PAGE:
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Soil: a precious resource

Daniel Bouwmeester    November 27, 2023    3 min read   

by Luise Manning

President of Springfield Lakes Nature Care

World Soil Day is held annually on December 5 to focus attention on the importance of healthy soil.

It also advocates for the sustainable management of soil resources.

It is a unique global platform that celebrates soils and empowers and engages citizens to improve soil health.

This year’s theme is “Soil and Water – a source of life”. It aims to raise awareness about this important relationship that helps achieve sustainable and resilient agrifood systems.

Our planet’s survival depends on this precious link. Over 95% of our food originates because of the fundamental links between soil and water.

Demonstrating the importance of soil and vegetation, Springfield Lakes Nature Care (SLNC) president Luise Manning (back row, third from left) poses with volunteers and distinguished guests after the unveiling of a plaque commemorating the Planting Trees for the Queen’s Jubilee project, at the recent Community Planting Event along Opossum Creek in Brookwater, on November 18. Image: SLNC.

Soil-water contains dissolved organic and inorganic substances and transports nutrients directly to the plant’s roots. This is a vital nutrient for plants, and it binds our ecosystems together. This symbiotic relationship is the foundation of our agricultural systems.

However, in the face of climate change and human activity, our soils are being degraded, putting excessive pressure on our water resources. Erosion disrupts the natural balance, reducing water infiltration and availability for all forms of life.

Sustainable soil management practices improve soil health, reduce erosion and pollution, and enhance water infiltration and storage. Such practices include minimum tillage, crop rotation, organic matter addition, and cover cropping.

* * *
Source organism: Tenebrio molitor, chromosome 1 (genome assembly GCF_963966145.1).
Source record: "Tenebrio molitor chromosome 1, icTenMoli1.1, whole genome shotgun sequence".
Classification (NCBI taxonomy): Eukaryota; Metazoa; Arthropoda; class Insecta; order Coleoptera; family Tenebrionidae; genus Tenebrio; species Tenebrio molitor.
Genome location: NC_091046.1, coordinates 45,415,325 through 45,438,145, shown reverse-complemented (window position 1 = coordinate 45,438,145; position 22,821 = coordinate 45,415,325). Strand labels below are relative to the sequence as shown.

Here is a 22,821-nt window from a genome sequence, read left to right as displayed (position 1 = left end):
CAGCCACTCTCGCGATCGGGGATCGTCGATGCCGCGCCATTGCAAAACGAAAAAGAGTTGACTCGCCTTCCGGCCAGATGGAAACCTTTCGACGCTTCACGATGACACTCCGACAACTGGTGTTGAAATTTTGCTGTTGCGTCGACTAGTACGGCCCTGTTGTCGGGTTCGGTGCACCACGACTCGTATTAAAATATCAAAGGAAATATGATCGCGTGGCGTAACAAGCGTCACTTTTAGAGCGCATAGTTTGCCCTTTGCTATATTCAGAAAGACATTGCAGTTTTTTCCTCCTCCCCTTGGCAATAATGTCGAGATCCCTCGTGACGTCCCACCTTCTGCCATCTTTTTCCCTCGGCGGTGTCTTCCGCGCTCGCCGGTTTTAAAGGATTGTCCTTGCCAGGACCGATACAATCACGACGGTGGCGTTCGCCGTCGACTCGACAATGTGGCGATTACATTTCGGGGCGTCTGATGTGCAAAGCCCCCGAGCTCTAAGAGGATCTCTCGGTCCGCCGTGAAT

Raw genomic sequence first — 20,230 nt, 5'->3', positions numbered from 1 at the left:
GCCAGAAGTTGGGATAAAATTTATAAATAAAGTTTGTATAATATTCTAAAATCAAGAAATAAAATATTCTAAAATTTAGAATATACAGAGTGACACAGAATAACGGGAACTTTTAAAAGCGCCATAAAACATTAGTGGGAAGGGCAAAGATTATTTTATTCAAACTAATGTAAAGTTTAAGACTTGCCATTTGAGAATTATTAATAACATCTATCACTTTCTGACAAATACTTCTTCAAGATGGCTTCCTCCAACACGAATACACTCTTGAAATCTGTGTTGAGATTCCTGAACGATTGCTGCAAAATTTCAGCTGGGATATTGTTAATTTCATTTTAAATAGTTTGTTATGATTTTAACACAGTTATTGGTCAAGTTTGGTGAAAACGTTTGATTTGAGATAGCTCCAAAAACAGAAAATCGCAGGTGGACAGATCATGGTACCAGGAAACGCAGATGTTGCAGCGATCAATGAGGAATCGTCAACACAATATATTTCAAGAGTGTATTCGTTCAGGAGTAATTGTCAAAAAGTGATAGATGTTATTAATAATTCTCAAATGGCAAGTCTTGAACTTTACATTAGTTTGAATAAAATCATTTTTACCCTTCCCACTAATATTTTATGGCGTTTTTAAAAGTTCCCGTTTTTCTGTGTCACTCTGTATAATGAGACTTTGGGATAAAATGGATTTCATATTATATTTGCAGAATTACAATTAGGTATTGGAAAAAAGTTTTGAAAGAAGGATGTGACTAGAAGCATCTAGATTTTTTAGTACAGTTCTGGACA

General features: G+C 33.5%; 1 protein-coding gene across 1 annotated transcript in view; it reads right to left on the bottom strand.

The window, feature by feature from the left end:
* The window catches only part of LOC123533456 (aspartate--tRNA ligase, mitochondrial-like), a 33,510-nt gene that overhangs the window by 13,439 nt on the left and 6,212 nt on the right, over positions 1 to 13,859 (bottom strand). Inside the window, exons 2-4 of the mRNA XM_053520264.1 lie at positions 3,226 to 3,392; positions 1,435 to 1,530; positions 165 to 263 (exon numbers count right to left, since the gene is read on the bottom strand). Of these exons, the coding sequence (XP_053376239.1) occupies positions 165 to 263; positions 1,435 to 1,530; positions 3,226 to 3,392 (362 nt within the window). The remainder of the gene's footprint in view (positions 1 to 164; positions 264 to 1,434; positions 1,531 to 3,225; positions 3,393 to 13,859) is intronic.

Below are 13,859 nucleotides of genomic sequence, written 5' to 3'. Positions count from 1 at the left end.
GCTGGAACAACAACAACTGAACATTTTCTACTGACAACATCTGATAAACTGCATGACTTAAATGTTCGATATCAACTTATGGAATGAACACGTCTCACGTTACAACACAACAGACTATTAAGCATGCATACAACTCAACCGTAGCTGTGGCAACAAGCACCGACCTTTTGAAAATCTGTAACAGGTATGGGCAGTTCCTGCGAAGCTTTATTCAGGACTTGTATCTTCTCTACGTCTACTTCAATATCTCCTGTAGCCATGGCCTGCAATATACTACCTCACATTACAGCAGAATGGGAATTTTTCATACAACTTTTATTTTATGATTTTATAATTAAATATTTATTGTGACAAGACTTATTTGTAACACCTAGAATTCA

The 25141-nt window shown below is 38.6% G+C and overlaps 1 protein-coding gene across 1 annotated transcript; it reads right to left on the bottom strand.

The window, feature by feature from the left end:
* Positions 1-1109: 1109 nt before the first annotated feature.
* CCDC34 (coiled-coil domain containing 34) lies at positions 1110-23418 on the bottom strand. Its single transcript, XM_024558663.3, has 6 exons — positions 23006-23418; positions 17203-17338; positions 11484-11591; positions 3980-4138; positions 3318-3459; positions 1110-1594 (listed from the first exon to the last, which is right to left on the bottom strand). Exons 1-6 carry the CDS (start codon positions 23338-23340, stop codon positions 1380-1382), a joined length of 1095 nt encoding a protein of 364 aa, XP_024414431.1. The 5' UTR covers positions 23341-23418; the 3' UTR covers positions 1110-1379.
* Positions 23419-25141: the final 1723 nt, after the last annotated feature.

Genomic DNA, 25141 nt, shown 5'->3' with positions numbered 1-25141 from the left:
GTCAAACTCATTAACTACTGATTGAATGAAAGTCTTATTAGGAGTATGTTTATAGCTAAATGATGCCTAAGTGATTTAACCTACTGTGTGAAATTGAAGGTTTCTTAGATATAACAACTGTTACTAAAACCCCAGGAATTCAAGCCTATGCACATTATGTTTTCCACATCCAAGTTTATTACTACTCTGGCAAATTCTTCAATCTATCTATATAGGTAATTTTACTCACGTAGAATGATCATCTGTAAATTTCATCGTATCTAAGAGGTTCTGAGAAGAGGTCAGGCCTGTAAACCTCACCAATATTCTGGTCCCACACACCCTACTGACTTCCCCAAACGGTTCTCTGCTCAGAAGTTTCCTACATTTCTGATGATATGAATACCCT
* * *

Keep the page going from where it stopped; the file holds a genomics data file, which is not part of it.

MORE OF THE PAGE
These actions also preserve soil biodiversity, improve fertility, and contribute to carbon sequestration, playing a crucial role in the fight against climate change.

History of Soil Day

An international day recognising the value of soil was first recommended by the International Union of Soil Sciences (IUSS) in 2002.

A decade later, under the leadership of Thailand, the United Nations (UN) General Assembly responded to requests by the Global Soil Partnership to implement World Soil Day. The date of December 5 corresponded with the official birthday of King Bhumibol Adulyadej of Thailand, who officially sanctioned the event.

The first official World Soil Day thus took place on December 5, 2014, and has occurred on this day ever since.

Did you know…?

  • 95% of our food comes from soils.
  • One cubic metre of healthy soil can retain over 250 litres of water.
  • Healthy soil plays a crucial role as a natural filter, purifying and storing water as it infiltrates into the ground.
  • Soil can also store carbon and soil carbon sequestration is a process in which CO2 is removed from the atmosphere and stored in the soil carbon pool.
  • A recent study has found that soil is home to 59% of all life on Earth, from an insect feeding on the soil surface to a tiny microbe nestled in a soil pore. This discovery crowns soil as the most biodiverse habitat on the planet.· So next time you get your hands dirty, planting or weeding your garden or vegetable patch, spare a thought for the importance of soil and how many microorganisms and bacteria live in just a gram of soil.

Thank you,

Luise Manning

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Daniel Bouwmeester

Daniel was born in a mining town in New South Wales to Dutch and Welsh immigrants, before relocating to Logan City, where he attended Canterbury College for twelve years. He pursued his passion for music by completing a first-class honours degree at the University of Queensland (UQ), and later signed with a local record label. He has travelled the world from a young age, including a student exchange in rural France, a job working the ski lifts in Colorado, and visits to the islands of the South Pacific. After a six-year career in market research, Daniel returned to UQ to complete a Bachelor of Journalism and Arts dual degree, majoring in political science. His varied experiences at home and abroad have contributed to a passion for spreading good news while defending the truth buried inside complex societal paradigms.